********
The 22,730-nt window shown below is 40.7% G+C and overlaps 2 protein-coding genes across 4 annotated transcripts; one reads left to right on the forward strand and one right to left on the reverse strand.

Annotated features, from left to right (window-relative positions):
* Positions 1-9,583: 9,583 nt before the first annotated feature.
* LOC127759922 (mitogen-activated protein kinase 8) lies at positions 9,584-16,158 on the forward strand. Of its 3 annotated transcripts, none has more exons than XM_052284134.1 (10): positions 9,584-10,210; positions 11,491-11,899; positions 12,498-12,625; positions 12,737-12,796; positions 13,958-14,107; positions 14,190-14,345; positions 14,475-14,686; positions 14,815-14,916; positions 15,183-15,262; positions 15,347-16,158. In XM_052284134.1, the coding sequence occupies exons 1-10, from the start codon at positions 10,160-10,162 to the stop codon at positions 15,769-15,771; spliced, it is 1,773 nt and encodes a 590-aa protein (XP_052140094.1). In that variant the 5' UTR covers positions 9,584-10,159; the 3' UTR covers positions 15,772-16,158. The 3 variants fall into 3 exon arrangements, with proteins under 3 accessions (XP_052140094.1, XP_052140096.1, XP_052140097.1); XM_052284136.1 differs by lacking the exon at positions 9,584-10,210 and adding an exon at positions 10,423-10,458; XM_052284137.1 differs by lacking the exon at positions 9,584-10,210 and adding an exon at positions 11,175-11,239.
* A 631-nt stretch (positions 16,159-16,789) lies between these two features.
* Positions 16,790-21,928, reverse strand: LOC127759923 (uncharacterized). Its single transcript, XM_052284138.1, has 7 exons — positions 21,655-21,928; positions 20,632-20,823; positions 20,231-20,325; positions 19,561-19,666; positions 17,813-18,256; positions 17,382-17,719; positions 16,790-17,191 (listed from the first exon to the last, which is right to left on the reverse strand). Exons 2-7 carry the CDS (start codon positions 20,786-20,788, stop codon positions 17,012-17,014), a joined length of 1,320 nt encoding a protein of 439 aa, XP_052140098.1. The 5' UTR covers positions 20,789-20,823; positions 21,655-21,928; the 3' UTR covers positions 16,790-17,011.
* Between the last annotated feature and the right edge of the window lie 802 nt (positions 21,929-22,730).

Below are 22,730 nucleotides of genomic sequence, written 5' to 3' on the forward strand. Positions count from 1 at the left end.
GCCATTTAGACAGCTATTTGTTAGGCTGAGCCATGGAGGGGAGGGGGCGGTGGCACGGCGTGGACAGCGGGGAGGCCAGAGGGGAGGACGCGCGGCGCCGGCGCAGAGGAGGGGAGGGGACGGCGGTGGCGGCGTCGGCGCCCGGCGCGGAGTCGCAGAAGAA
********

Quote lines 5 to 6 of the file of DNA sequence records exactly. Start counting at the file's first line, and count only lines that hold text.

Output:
* A 631-nt stretch (positions 16,159-16,789) lies between these two features.
* Positions 16,790-21,928, reverse strand: LOC127759923 (uncharacterized). Its single transcript, XM_052284138.1, has 7 exons — positions 21,655-21,928; positions 20,632-20,823; positions 20,231-20,325; positions 19,561-19,666; positions 17,813-18,256; positions 17,382-17,719; positions 16,790-17,191 (listed from the first exon to the last, which is right to left on the reverse strand). Exons 2-7 carry the CDS (start codon positions 20,786-20,788, stop codon positions 17,012-17,014), a joined length of 1,320 nt encoding a protein of 439 aa, XP_052140098.1. The 5' UTR covers positions 20,789-20,823; positions 21,655-21,928; the 3' UTR covers positions 16,790-17,011.